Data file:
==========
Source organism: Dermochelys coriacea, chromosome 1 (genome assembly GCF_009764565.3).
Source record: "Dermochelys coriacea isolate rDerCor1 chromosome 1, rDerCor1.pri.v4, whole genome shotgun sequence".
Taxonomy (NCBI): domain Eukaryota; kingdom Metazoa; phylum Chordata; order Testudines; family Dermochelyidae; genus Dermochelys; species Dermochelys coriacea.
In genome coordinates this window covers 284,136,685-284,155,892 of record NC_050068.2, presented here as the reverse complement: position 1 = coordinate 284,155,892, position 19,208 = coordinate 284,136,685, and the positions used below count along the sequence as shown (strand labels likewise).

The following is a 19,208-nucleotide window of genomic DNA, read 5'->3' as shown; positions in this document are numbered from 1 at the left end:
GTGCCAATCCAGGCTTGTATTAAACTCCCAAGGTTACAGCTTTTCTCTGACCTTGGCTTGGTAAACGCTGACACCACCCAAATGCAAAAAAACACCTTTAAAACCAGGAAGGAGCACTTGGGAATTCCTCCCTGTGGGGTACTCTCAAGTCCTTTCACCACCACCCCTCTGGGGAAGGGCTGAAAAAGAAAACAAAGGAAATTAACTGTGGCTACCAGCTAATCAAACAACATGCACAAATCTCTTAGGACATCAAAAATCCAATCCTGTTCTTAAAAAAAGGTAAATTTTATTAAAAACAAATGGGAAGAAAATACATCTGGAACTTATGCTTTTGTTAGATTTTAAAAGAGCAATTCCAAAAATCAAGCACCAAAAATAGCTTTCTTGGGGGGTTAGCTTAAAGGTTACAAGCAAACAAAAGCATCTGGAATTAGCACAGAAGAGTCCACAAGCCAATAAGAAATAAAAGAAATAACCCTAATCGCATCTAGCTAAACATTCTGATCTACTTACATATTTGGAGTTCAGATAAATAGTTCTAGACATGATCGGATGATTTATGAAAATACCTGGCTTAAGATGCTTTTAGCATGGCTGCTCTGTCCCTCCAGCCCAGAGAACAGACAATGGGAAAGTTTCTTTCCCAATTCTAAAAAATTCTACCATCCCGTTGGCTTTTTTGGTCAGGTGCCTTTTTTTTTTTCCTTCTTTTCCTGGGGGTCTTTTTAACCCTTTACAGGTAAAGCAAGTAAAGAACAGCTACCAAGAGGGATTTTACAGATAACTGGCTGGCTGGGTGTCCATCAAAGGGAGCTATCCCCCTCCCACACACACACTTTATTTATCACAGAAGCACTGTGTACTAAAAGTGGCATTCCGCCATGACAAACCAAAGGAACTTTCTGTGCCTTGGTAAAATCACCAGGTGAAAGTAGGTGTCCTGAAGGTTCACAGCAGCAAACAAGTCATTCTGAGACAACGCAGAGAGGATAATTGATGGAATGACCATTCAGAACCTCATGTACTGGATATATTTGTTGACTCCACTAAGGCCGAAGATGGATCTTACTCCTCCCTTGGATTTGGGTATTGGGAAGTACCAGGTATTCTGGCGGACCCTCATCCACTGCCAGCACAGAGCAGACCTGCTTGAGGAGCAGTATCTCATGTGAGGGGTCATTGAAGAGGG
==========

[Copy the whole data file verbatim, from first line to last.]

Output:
Source organism: Dermochelys coriacea, chromosome 1 (genome assembly GCF_009764565.3).
Source record: "Dermochelys coriacea isolate rDerCor1 chromosome 1, rDerCor1.pri.v4, whole genome shotgun sequence".
Taxonomy (NCBI): domain Eukaryota; kingdom Metazoa; phylum Chordata; order Testudines; family Dermochelyidae; genus Dermochelys; species Dermochelys coriacea.
In genome coordinates this window covers 284,136,685-284,155,892 of record NC_050068.2, presented here as the reverse complement: position 1 = coordinate 284,155,892, position 19,208 = coordinate 284,136,685, and the positions used below count along the sequence as shown (strand labels likewise).

The following is a 19,208-nucleotide window of genomic DNA, read 5'->3' as shown; positions in this document are numbered from 1 at the left end:
GTGCCAATCCAGGCTTGTATTAAACTCCCAAGGTTACAGCTTTTCTCTGACCTTGGCTTGGTAAACGCTGACACCACCCAAATGCAAAAAAACACCTTTAAAACCAGGAAGGAGCACTTGGGAATTCCTCCCTGTGGGGTACTCTCAAGTCCTTTCACCACCACCCCTCTGGGGAAGGGCTGAAAAAGAAAACAAAGGAAATTAACTGTGGCTACCAGCTAATCAAACAACATGCACAAATCTCTTAGGACATCAAAAATCCAATCCTGTTCTTAAAAAAAGGTAAATTTTATTAAAAACAAATGGGAAGAAAATACATCTGGAACTTATGCTTTTGTTAGATTTTAAAAGAGCAATTCCAAAAATCAAGCACCAAAAATAGCTTTCTTGGGGGGTTAGCTTAAAGGTTACAAGCAAACAAAAGCATCTGGAATTAGCACAGAAGAGTCCACAAGCCAATAAGAAATAAAAGAAATAACCCTAATCGCATCTAGCTAAACATTCTGATCTACTTACATATTTGGAGTTCAGATAAATAGTTCTAGACATGATCGGATGATTTATGAAAATACCTGGCTTAAGATGCTTTTAGCATGGCTGCTCTGTCCCTCCAGCCCAGAGAACAGACAATGGGAAAGTTTCTTTCCCAATTCTAAAAAATTCTACCATCCCGTTGGCTTTTTTGGTCAGGTGCCTTTTTTTTTTTCCTTCTTTTCCTGGGGGTCTTTTTAACCCTTTACAGGTAAAGCAAGTAAAGAACAGCTACCAAGAGGGATTTTACAGATAACTGGCTGGCTGGGTGTCCATCAAAGGGAGCTATCCCCCTCCCACACACACACTTTATTTATCACAGAAGCACTGTGTACTAAAAGTGGCATTCCGCCATGACAAACCAAAGGAACTTTCTGTGCCTTGGTAAAATCACCAGGTGAAAGTAGGTGTCCTGAAGGTTCACAGCAGCAAACAAGTCATTCTGAGACAACGCAGAGAGGATAATTGATGGAATGACCATTCAGAACCTCATGTACTGGATATATTTGTTGACTCCACTAAGGCCGAAGATGGATCTTACTCCTCCCTTGGATTTGGGTATTGGGAAGTACCAGGTATTCTGGCGGACCCTCATCCACTGCCAGCACAGAGCAGACCTGCTTGAGGAGCAGTATCTCATGTGAGGGGTCATTGAAGAGGG